Quasars are some of the brightest objects in the Universe. The brightest ones are so luminous they outshine a trillion stars. But why? And what does their brightness tell us about the galaxies that host them?
To try to answer that question, a group of astronomers took another look at 28 of the brightest and nearest quasars. But to understand their work, we have to back track a little, starting with supermassive black holes.
Astronomers have found a supermassive black hole (SMBH) with an unusually regular feeding schedule. The behemoth is an active galactic nucleus (AGN) at the heart of the Seyfert 2 galaxy GSN 069. The AGN is about 250 million light years from Earth, and contains about 400,000 times the mass of the Sun.
If contemplating the vast size of astronomical objects makes you feel rather puny and insignificant, then this new discovery will make you feel positively infinitesimal.
It’s almost impossible to imagine an object this large: a super massive black hole that’s 40 billion times more massive than our Sun. But there it is, sitting in the center of a super-giant elliptical galaxy called Holmberg 15A. Holmberg 15A is about 700 million light years away, in the center of the Abell 85 galaxy cluster.
Super-Massive Black Holes (SMBH) are hard to explain. These gargantuan singularities are thought to be at the center of every large galaxy (our Milky Way has one) but their presence there sometimes defies easy explanation. As far as we know, black holes form when giant stars collapse. But that explanation doesn’t fit all the evidence.
Every once in a while, the Milky Way ejects a star. The evicted star is typically ejected from the chaotic area at the center of the galaxy, where our Super Massive Black Hole (SMBH) lives. But at least one of them was ejected from the comparatively calm galactic disk, a discovery that has astronomers rethinking this whole star ejection phenomenon.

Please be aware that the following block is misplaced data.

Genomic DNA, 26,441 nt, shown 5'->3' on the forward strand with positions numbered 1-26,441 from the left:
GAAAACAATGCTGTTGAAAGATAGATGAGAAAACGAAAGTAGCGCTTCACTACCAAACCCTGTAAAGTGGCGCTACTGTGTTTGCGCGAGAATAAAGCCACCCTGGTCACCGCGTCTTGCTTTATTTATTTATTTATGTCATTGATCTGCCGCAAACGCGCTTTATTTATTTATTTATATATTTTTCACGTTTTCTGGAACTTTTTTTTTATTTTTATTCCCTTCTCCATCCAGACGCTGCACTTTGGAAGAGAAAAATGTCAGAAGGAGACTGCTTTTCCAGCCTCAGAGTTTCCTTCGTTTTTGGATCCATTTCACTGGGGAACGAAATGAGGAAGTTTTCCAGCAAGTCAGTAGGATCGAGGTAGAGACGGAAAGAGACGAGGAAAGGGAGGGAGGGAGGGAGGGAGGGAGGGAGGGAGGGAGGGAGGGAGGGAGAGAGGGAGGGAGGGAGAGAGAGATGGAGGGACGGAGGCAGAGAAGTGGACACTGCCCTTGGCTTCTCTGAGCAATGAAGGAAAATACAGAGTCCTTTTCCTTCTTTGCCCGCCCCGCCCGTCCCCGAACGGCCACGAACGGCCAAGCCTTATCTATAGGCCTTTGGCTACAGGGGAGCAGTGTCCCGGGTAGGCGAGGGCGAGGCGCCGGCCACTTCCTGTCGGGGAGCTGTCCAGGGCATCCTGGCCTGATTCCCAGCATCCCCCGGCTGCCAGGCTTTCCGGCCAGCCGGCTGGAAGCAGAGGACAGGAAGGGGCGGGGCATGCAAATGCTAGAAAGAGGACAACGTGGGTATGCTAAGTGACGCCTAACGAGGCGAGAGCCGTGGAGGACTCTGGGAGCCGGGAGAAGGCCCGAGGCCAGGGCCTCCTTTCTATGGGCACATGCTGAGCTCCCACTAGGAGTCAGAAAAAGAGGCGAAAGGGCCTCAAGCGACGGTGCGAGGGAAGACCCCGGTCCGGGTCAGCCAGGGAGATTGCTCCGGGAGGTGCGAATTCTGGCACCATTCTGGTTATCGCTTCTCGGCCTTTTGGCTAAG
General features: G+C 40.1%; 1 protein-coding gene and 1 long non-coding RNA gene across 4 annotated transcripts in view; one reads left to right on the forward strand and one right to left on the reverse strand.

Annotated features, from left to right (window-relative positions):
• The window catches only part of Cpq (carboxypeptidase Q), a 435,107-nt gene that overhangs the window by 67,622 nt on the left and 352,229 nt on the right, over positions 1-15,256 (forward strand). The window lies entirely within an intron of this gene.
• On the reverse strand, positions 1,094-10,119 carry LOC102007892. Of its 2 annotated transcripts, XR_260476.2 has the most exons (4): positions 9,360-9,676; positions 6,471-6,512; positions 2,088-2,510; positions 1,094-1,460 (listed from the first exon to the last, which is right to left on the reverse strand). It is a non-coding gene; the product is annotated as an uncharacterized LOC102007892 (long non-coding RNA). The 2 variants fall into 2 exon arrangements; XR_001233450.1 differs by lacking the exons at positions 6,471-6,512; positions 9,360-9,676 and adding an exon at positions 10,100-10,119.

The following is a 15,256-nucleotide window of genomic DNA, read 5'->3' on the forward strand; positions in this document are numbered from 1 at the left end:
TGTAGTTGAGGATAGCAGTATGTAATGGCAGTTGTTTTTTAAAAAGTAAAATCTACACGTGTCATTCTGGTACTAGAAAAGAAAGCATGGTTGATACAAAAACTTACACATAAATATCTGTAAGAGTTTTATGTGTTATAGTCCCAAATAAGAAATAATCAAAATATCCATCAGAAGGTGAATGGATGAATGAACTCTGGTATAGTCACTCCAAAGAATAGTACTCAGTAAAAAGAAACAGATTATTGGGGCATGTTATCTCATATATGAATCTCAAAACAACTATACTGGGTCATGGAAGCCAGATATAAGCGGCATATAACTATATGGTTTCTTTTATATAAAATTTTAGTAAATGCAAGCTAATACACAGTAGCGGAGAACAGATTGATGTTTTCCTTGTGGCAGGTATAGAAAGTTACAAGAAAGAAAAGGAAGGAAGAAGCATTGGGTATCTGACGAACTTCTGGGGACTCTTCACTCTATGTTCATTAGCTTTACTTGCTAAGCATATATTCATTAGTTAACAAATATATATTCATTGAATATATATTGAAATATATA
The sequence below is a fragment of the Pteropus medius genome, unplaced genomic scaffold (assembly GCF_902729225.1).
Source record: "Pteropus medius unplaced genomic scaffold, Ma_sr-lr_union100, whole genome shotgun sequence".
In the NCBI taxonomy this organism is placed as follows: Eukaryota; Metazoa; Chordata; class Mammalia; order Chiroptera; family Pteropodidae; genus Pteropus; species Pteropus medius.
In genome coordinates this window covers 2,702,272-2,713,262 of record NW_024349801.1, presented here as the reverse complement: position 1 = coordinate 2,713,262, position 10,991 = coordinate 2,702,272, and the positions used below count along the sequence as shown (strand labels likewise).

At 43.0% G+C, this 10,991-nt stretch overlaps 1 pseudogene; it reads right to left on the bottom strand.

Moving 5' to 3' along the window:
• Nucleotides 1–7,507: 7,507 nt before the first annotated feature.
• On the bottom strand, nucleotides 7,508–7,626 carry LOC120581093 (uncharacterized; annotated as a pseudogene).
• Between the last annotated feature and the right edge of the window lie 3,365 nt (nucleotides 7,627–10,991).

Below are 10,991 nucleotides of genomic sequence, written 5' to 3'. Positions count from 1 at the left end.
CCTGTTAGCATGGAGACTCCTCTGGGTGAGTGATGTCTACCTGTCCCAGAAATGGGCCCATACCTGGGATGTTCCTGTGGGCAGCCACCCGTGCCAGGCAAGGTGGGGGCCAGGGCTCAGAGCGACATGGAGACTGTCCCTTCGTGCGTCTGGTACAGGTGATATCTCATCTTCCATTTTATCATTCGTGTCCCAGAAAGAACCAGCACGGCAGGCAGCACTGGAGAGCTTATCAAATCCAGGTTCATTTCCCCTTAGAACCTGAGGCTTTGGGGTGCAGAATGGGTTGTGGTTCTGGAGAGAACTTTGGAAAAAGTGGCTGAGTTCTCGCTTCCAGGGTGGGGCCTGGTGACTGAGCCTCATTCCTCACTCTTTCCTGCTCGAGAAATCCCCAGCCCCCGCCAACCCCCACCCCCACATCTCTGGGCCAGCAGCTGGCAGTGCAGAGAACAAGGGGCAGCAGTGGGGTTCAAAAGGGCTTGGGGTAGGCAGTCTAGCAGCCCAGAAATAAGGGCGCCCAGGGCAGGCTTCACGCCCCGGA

The largest object in our night sky—by far!—is invisible to us. The object is the Super-Massive Black Hole (SMBH) at the center of our Milky Way galaxy, called Sagittarius A. But soon we may have an image of Sagittarius A’s event horizon. And that image may pose a challenge to Einstein’s Theory of General Relativity.
Since the 1970s, astronomers have understood that a Supermassive Black Hole (SMBH) resides at the center of the Milky Way Galaxy. Located about 26,000 light-years from Earth between the Sagittarius and Scorpius constellations, this black hole has come to be known as Sagittarius A* (Sgr A*). Measuring 44 million km across, this object is roughly 4 million times as massive as our Sun and exerts a tremendous gravitational pull.
Since that time, astronomers have discovered that most massive galaxies have SMBHs at their core, which is what separates those that have an Active Galactic Nuclei (AGN) from those that don’t. But thanks to a recent survey conducted using NASA’s Chandra X-ray Observatory, astronomers have discovered evidence for hundreds or even thousands of black holes located near the center of the Milky Way Galaxy.
Using Chandra data, the team searched for X-ray binaries containing black holes that were in the vicinity of Sgr A*. To recap, black holes are not detectable in visible light. However, black holes (or neutron stars) that are locked in close orbits with a star will pull material from their companions, which will then be accreted onto the black holes’ disks and heated up to millions of degrees.
This will result in the release of X-rays which can then be detected, hence why these systems are called “X-ray binaries”. Using Chandra data, the team sought out X-ray of sources that were located within roughly 12 light years of Sgr A*. They then selected sources with X-ray spectra similar to those of known X-ray binaries, which emit relatively large amounts of low-energy X-rays.
Using this method, they detected fourteen X-ray binaries within about three light years of Sgr A*, all of which contained stellar-mass black holes (between 5 and 30 times the mass of our Sun). Two of these sources had been identified by previous studies and were eliminated from the analysis, while the remaining twelve (circled in red in the image above) were newly-discovered.
Other sources which relatively large amounts of high energy X-rays (labeled in yellow) were believed to be binaries containing white dwarfs. Hailey and his colleagues concluded that the majority of the dozen X-ray binaries were likely to contain black holes, based on their variability and the fact that their X-ray emissions over the course of several years was different from what is expected from binaries containing neutron stars.
Given that only the brightest X-ray binaries containing black holes are likely to be detectable around Sgr A* (given its distance from Earth), Hailey and his colleagues concluded that this detection implies the existence of a much larger population. By their estimates, there could be at least 300 and as many as one thousand stellar-mass black holes present around Sgr A*.